The Benefits of Solo Travel to Walt Disney World
A Walt Disney World Planning Articleby Amy Moreno, PassPorter Guest Contributor
Last modified 11-10-2017
To quote comedian Jim Gaffigan, "now there are adults without children who go to Disney, and they are called weirdos. Very nice people. Absolutely crazy.”
Well, call me crazy and a weirdo. I've got kids and I went to Walt Disney World without them. And I loved it.
Burudika Band Animal Kingdom
Stressed out and feeling the effects of middle age, I was planning to visit friends living in Europe when my husband was told he had to travel for work. Long story short, with less time to plan and travel, I ended up on a plane to spend four days alone at Walt Disney World. I had always thought it would be fun to do a solo trip to Disney, but I never thought I'd do it. The guilt of leaving the kids behind would be too great. And the loneliness? I've traveled without my husband and kids, but a vacation to Walt Disney World? I'd always noticed how much more relaxed adults seemed at Disney when they had no children with them. And now I understand why. There are many unhealthy ways a person can deal with the sometimes slow and subtle shock of midlife. Going to Walt Disney World is not one of them. In fact, I'd recommend solo travel to Disney to anyone. Here's why.
1. Pacing & logistics. So much of our life is dictated by others (kids, spouses, bosses...). Having a few days when my schedule was my own was liberating. I spent one day walking around all four parks just for the exercise. Other than when I had reservations, I ate when I was hungry and not when someone else was. I was able to stand for an entire performance of the Taiko drummers in Japan with no one tugging on my arm to leave. For two days in a row I went to Animal Kingdom and hung out listening to the Burudika Band. I had forgotten what it was like to do what I wanted when I wanted. In a word, it was fantastic.
Because I only had to worry about the logistics of getting myself and one bag from place to place, I chose to split my stay between Port Orleans French Quarter and Animal Kingdom Lodge. I lingered over a cup of coffee and beignets at Sassagoula Floatwords at French Quarter while journaling (that journal is still covered in powdered sugar). At Animal Kingdom Lodge, I sat on my balcony for an hour watching the animals because no one else needed my attention except that bottle of beer I bought at the resort store. Lucky me, I ended up staying four extra nights because a snow storm prevented me from going home. So I chose to split the rest of my stay between Coronado Springs and Caribbean Beach. Four resorts in one week. That never would have happened if I had been there with my family of five. I also spent time wandering around other resorts just because I could. Side note: I'm confident I could spend a week at Walt Disney World without even stepping into a park and be very content, just not with my kids. Pretty sure they would hate that.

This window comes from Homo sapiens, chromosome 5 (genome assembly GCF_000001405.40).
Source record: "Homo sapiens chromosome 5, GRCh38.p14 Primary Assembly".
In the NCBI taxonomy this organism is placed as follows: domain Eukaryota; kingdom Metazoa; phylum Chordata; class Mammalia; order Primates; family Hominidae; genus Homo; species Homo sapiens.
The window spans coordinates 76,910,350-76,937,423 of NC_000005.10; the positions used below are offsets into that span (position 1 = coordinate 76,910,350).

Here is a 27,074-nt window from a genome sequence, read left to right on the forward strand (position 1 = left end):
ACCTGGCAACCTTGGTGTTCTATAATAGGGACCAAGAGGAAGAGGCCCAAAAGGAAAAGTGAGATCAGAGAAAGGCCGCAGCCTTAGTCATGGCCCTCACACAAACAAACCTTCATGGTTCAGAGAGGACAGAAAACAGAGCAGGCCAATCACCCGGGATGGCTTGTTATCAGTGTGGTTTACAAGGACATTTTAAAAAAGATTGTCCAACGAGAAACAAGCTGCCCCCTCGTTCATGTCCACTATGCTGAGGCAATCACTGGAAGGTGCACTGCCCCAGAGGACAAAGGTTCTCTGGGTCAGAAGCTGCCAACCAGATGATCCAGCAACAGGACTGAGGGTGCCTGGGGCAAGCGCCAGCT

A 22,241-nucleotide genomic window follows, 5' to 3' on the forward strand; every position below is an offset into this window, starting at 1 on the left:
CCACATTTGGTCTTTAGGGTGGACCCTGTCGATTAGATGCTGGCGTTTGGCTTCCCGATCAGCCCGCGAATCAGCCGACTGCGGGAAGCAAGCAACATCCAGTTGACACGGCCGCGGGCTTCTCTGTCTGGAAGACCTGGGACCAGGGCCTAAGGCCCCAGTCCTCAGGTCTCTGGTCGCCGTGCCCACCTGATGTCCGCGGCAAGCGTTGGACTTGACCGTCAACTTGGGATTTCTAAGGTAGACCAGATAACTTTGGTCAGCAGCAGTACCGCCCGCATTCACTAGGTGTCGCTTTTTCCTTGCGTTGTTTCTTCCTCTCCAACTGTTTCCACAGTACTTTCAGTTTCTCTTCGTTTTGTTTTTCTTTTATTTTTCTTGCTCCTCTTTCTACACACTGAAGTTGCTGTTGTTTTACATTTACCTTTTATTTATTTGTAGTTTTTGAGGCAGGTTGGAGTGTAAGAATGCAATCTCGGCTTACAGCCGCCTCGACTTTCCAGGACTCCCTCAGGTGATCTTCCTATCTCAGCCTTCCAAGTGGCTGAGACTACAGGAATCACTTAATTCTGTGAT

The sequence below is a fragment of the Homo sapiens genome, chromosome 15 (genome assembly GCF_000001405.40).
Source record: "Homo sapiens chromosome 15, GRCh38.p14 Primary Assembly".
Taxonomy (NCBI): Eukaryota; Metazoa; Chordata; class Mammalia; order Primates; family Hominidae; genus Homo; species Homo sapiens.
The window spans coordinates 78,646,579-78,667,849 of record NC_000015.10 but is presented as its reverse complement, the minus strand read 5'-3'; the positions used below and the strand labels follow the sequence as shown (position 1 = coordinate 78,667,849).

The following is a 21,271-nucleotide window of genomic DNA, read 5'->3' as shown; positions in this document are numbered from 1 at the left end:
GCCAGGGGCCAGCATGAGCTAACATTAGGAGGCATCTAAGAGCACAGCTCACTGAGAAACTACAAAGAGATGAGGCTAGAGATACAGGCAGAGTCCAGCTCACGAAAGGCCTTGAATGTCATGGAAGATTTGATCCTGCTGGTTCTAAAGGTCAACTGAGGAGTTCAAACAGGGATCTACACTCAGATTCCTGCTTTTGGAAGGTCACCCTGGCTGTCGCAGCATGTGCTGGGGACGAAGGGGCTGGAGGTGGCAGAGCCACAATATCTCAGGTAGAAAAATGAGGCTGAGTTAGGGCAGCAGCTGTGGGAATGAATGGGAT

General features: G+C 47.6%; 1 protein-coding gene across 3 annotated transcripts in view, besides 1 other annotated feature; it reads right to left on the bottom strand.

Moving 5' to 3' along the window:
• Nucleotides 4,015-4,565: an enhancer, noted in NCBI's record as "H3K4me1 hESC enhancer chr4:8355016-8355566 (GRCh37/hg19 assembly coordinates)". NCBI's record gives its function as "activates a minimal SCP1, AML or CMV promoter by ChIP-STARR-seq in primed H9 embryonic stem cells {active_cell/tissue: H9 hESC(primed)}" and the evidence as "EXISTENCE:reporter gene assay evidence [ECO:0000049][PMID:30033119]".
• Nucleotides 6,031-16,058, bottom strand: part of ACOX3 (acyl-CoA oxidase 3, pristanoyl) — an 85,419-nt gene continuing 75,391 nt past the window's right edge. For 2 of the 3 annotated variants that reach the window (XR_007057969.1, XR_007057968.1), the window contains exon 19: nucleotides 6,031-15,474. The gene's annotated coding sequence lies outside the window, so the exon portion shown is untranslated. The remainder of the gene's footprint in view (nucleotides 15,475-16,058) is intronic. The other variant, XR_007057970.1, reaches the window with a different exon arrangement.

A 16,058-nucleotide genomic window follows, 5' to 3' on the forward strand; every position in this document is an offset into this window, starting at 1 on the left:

Tip: Walt Disney World offers bag service between resorts. You can drop off your luggage at Bell Services as you check out of one resort, and they will deliver it to your new resort. A good way to do this is to drop off in the morning and pick up later in the day to give them time to make the transfer (the transfers were done in the afternoon). I used this service three times during my solo trip and was satisfied each time.
2. Fine Dining. Let's face it, eating out as a family is expensive. My kids do not enjoy lingering over a luxurious meal or waiting very long for that meal to come. So my two hour meal at Jiko would have been torturous for them. And paying the bill for five meals would have been torturous for me. I love fine dining and soaking up ambience. It's not something I indulge in regularly, and even though I did miss sharing that braised lamb shank and the wonderful atmosphere with my husband, it was one of the best meals I've ever had anywhere.
Tips for dining solo at Walt Disney World:
• Check to see if the restaurant where you're dining has a chef's counter where you can sit and enjoy your meal as well as watch what's happening in the kitchen. I did this at Jiko as well as at Beaches & Cream Soda Shop. Different experiences. Both equally great.